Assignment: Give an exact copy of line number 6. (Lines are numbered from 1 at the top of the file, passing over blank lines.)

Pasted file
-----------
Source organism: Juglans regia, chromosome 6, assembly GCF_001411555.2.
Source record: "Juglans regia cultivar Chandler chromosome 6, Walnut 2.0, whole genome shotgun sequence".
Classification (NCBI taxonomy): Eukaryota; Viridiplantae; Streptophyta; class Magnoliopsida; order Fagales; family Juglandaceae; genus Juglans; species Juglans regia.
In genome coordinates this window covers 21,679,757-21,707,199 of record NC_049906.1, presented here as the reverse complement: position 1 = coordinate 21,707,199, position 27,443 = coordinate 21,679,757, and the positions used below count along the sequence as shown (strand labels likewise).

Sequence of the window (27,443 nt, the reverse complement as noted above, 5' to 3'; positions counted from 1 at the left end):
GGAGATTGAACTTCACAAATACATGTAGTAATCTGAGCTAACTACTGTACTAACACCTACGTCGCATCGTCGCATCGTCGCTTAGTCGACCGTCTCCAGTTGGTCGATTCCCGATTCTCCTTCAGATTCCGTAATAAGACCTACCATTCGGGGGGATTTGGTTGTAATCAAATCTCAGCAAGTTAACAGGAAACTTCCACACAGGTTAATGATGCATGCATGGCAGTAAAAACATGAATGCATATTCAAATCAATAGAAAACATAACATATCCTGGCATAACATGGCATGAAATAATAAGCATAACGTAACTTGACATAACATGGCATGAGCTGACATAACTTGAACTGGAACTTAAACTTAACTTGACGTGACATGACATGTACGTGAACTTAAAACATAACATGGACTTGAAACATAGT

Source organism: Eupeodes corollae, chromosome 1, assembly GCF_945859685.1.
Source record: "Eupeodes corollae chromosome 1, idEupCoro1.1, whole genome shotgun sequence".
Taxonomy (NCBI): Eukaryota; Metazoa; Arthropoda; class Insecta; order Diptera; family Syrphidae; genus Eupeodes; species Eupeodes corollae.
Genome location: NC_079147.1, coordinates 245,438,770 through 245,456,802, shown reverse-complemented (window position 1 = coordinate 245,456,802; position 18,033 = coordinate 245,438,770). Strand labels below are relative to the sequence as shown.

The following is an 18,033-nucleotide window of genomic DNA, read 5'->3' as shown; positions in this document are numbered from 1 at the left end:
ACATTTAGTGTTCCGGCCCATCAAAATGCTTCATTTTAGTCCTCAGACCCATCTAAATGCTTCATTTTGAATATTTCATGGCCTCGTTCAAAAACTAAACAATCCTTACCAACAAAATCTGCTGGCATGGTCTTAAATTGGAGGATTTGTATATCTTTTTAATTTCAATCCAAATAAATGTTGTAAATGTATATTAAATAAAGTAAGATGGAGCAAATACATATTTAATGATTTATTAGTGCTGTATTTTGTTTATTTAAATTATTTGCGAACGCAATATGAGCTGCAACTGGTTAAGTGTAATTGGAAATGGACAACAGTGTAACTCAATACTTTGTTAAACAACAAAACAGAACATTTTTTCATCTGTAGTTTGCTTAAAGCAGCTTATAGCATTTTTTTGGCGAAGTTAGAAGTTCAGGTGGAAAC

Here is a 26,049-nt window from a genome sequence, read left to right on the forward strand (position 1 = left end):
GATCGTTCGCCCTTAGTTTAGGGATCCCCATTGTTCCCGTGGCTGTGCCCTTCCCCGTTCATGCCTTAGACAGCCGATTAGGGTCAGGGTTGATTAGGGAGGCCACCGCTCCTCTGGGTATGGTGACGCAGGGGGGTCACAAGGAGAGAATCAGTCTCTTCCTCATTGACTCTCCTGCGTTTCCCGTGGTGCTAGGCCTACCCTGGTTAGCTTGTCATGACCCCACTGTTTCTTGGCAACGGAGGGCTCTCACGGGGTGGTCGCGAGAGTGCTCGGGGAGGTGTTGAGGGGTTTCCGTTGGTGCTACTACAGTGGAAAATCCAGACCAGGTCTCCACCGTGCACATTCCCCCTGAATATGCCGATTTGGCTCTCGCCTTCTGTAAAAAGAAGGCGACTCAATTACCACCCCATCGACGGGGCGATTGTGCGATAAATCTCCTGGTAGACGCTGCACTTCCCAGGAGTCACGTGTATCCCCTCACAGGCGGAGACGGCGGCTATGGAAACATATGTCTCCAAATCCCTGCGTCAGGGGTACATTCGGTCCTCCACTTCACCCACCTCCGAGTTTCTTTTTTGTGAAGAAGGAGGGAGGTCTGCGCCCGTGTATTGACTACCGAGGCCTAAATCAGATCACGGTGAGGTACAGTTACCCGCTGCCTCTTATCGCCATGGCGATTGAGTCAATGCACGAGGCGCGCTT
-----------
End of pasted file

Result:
GGAGATTGAACTTCACAAATACATGTAGTAATCTGAGCTAACTACTGTACTAACACCTACGTCGCATCGTCGCATCGTCGCTTAGTCGACCGTCTCCAGTTGGTCGATTCCCGATTCTCCTTCAGATTCCGTAATAAGACCTACCATTCGGGGGGATTTGGTTGTAATCAAATCTCAGCAAGTTAACAGGAAACTTCCACACAGGTTAATGATGCATGCATGGCAGTAAAAACATGAATGCATATTCAAATCAATAGAAAACATAACATATCCTGGCATAACATGGCATGAAATAATAAGCATAACGTAACTTGACATAACATGGCATGAGCTGACATAACTTGAACTGGAACTTAAACTTAACTTGACGTGACATGACATGTACGTGAACTTAAAACATAACATGGACTTGAAACATAGT